Most modern appliances and gadgets still draw electricity even when turned off – hence the term vampire power! The reason for this is, they never really power down. Even “powered down”, most are in standby mode. Think about what you have plugged in: DVRs, computers, cell phone chargers, televisions, microwaves and coffee pots. Anything you have programmed or scheduled a task is in standby mode, which still draws electricity. Anything with a clock, such as microwave ovens and coffee makers — and even older technologies, like VCRs — need power to keep time while turned off.

  • Solution: You can start saving energy by connecting devices to power strips and turning off the power strips when you’re not using them. That way, off will really means off as you’ve effectively disconnected the device from the power source.


Big appliances, like dishwashers, clothes washers and clothes dryers demand a lot of electricity and using them too often can drive your electricity bill way up. In fact, the average American family does almost 400 loads of laundry a year and uses almost 40 gallons of water for a full load.  Always use the appliance to it’s fullest capacity and eliminate unnecessary loads.

Top Ten Most Electricity-Drawing Appliances

  • Central Air Conditioner (2 ton): 1450 kWh/month
  • Water Heater (4-person household): 400-600/kWh/month
  • Refrigerator (17-20 cubic foot): 205 kWh/month
  • Dryer: 75 kWh/month
  • Oven Range: 58 kWh/month
  • Lighting 4-5 room household: 50 kWh/month
  • Dishwasher: 30 kWh/month
  • Television: 27 kWh/month
  • Microwave: 16 kWh/month
  • Washing Machine: 9 kWh/month
    • Solution: For your dishwasher, make sure that you fill it to capacity before you run it, choose an appropriate wash cycle and change the drying setting to use no or low heat. For clothes washers and dryers, try having only one laundry day each week, fill your loads to capacity and select low heat for drying.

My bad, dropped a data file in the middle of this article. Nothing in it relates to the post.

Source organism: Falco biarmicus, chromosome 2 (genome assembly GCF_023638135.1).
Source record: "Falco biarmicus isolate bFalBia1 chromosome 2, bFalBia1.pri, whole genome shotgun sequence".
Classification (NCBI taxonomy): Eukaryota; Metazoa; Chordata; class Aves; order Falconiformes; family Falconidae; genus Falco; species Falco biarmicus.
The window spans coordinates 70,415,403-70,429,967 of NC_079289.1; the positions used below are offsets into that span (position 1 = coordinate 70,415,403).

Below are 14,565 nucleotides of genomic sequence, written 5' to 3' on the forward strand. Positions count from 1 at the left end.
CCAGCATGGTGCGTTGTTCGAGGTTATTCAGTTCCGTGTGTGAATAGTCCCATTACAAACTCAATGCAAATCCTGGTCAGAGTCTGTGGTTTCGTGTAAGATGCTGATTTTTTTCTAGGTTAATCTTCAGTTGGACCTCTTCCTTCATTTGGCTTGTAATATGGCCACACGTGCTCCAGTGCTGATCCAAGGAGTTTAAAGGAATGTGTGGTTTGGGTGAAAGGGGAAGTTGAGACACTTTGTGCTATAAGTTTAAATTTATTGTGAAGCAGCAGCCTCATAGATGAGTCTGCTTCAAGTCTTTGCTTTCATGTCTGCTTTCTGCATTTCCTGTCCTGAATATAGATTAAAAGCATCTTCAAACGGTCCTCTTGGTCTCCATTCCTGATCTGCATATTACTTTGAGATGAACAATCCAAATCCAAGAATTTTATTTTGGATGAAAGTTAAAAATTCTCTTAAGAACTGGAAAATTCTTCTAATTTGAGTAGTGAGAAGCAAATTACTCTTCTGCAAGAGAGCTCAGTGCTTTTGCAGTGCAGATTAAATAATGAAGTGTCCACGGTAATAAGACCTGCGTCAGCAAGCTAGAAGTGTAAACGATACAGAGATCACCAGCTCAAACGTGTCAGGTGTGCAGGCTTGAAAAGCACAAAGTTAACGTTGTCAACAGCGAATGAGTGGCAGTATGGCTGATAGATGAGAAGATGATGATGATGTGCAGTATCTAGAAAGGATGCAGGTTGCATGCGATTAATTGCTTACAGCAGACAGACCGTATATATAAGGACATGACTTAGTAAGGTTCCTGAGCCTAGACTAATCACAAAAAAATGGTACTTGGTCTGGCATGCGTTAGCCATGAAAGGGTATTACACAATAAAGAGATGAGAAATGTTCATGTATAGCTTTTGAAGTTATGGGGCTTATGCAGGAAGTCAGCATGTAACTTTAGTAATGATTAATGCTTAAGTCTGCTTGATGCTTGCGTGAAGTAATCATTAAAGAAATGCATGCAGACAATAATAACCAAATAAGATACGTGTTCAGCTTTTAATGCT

When it comes to lighting, many people make the mistake of using lights to affect the brightness of an entire room, which can contribute to high electric bills. However, lighting is efficient only when used directly to provide light to specific areas of a room, such as couches, chairs, kitchen tables and workspaces. Full room ceiling lights are much less effective than individual lamps for providing the light you need. You’ll also pay more on your electric bill if you keep lights on when nobody’s using them.

Ceiling fans only affect the temperature of the room in which they’re installed, so it doesn’t make sense to leave a ceiling fan on if nobody’s in the room. Additionally, ceiling fans have a toggle switch that allows the blades to switch direction for optimal efficiency based on the season.

  • Solution: Use lighting only for specific areas that are occupied and make sure to turn off lights when those areas are no longer in use. Change out inefficient incandescent light bulbs for energy efficient LED bulbs. Learn more about making efficient lighting choices at the ENERGY STAR website or watch this video. Turn your ceiling fans off when nobody’s in the room and be sure to set the toggle switch so that the blades run counter-clockwise during the summer and clockwise during the winter to circulate air more efficiently.


Using old appliances is probably one of the bigger reasons why you’re paying more on your electric bill. The fact is old appliances simply use more energy than new energy-efficient models.

  • Solution: Upgrade your appliances with new energy efficient models. A new energy efficient refrigerator, for example, uses about four times less electricity than an older model.


In today’s world, there is a charger for everything: cell phones, MP3 players, iPads and tablets, PC’s, electric razors, electric toothbrushes, laptops, portable gaming systems and a other devices.  Scan your house, if you are technology enabled, more than likely you are to have these devices plugged in everywhere and drawing energy from your home — the more chargers you have, the more they impact your electric bill.

  • Solution: Unplug AC adapters and chargers from sockets when not actively charging a device, as they’ll pull electricity simply from being plugged in. Also, make sure to only charge your devices when they need it consider having them all on the same power strip so you can turn it off when not needed. Keep in mind, frequent charging not only costs money, it can shorten your gadget’s battery life.